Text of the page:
B+

Oki's Movie

B+

Oki's Movie

Director: Hong Sang-soo
Runtime: 80 minutes
Rating: Not Rated
Cast: Lee Sun-kyun, Jung Yu-mi, Moon Sung-keun (In Korean w/ subtitles)

Early in Hong Sang-soo’s 2010 film Oki’s Movie, film professor Lee Sun-kyun berates one of his students, yelling, “The form will take you to the truth. Telling it as it is won’t get you there.” Is this meant to be Hong delivering a mission statement? Or is he making fun of himself? Because few filmmakers today are as form-conscious as Hong. The content of his work doesn’t vary much: Again and again, he tells elliptical stories about egotistical artists and the women they neglect, usually relying on love triangles and repeated patterns of misbehavior to drive the plot. But Hong’s approach to each film is different, as he experiments from project to project with pace, image, tone, and structure. 

Oki’s Movie is one of Hong’s most unconventional films, taking the form of four vignettes: “A Day For Incantation,” in which Lee squabbles with his mentor Moon Sung-keun and endures a torturous Q&A after a screening of a short film; “King Of Kisses,” which flashes back to Lee’s early days in film school, when he falls for classmate Jung Yu-mi, unaware that she’s having an affair with Moon; “After The Snowstorm,” which focuses on Moon’s lonely life and his decision to quit teaching; and “Oki’s Movie,” which is meant to be Jung’s documentary about her relationships with Lee and Moon, seen through the prism of two hikes up a mountain. Even the non-documentary segments of Oki’s Movie create the impression of reality caught on the fly, via vérité-style camera moves and zooms. And all four pieces deal with disconnection, as Lee and Moon prove so caught up in their own self-created problems that they can’t really appreciate what Jung has to offer them.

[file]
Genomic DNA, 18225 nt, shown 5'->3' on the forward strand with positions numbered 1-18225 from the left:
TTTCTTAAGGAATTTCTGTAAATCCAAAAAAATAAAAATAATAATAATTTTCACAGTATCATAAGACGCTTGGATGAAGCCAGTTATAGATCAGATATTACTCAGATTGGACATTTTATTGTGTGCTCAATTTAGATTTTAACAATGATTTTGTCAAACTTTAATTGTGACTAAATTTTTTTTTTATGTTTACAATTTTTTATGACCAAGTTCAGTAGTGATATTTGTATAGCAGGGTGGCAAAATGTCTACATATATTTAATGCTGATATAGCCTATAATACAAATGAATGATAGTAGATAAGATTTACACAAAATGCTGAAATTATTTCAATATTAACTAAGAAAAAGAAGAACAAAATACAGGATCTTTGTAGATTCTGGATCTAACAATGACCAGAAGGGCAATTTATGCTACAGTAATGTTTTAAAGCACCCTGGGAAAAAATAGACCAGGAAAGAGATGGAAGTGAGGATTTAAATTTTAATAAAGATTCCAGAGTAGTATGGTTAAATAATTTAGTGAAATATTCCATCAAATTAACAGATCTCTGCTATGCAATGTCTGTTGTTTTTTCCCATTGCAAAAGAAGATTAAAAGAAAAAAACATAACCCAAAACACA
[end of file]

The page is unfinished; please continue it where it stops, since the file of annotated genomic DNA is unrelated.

As always with Hong’s films, Oki’s Movie goes through stretches where it seems aimless and self-indulgent, followed by stretches where it’s sharp, funny, and poetic. Yet by skipping through time, Hong shows how young people start out eager and willing to learn, and then by middle age, become embittered know-it-alls. The fourth segment of the film implies some small amount of hope, as Jung edits her movie to place Lee and Moon back-to-back in the same locations, scrutinizing them the way a detective might. As with Hong’s films, it turns out there are differences between these two, for those who pay attention.